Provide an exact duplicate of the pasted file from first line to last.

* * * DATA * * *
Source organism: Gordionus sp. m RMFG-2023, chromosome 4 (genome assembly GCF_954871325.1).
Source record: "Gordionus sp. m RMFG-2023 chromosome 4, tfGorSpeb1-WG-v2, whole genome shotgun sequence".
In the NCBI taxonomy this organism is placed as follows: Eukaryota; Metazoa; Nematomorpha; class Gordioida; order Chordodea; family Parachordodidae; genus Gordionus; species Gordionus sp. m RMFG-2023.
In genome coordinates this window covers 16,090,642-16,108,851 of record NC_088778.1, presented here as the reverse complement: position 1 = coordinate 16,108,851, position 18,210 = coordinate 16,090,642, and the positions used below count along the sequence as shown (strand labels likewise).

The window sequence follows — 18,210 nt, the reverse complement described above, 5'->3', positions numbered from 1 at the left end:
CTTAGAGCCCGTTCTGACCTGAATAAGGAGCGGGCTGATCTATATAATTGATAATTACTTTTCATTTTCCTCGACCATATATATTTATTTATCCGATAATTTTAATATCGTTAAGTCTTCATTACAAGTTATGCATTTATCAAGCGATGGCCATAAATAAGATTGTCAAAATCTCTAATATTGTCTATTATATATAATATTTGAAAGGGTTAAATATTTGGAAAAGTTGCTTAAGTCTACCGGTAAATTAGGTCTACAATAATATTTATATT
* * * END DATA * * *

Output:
Source organism: Gordionus sp. m RMFG-2023, chromosome 4 (genome assembly GCF_954871325.1).
Source record: "Gordionus sp. m RMFG-2023 chromosome 4, tfGorSpeb1-WG-v2, whole genome shotgun sequence".
In the NCBI taxonomy this organism is placed as follows: Eukaryota; Metazoa; Nematomorpha; class Gordioida; order Chordodea; family Parachordodidae; genus Gordionus; species Gordionus sp. m RMFG-2023.
In genome coordinates this window covers 16,090,642-16,108,851 of record NC_088778.1, presented here as the reverse complement: position 1 = coordinate 16,108,851, position 18,210 = coordinate 16,090,642, and the positions used below count along the sequence as shown (strand labels likewise).

The window sequence follows — 18,210 nt, the reverse complement described above, 5'->3', positions numbered from 1 at the left end:
CTTAGAGCCCGTTCTGACCTGAATAAGGAGCGGGCTGATCTATATAATTGATAATTACTTTTCATTTTCCTCGACCATATATATTTATTTATCCGATAATTTTAATATCGTTAAGTCTTCATTACAAGTTATGCATTTATCAAGCGATGGCCATAAATAAGATTGTCAAAATCTCTAATATTGTCTATTATATATAATATTTGAAAGGGTTAAATATTTGGAAAAGTTGCTTAAGTCTACCGGTAAATTAGGTCTACAATAATATTTATATT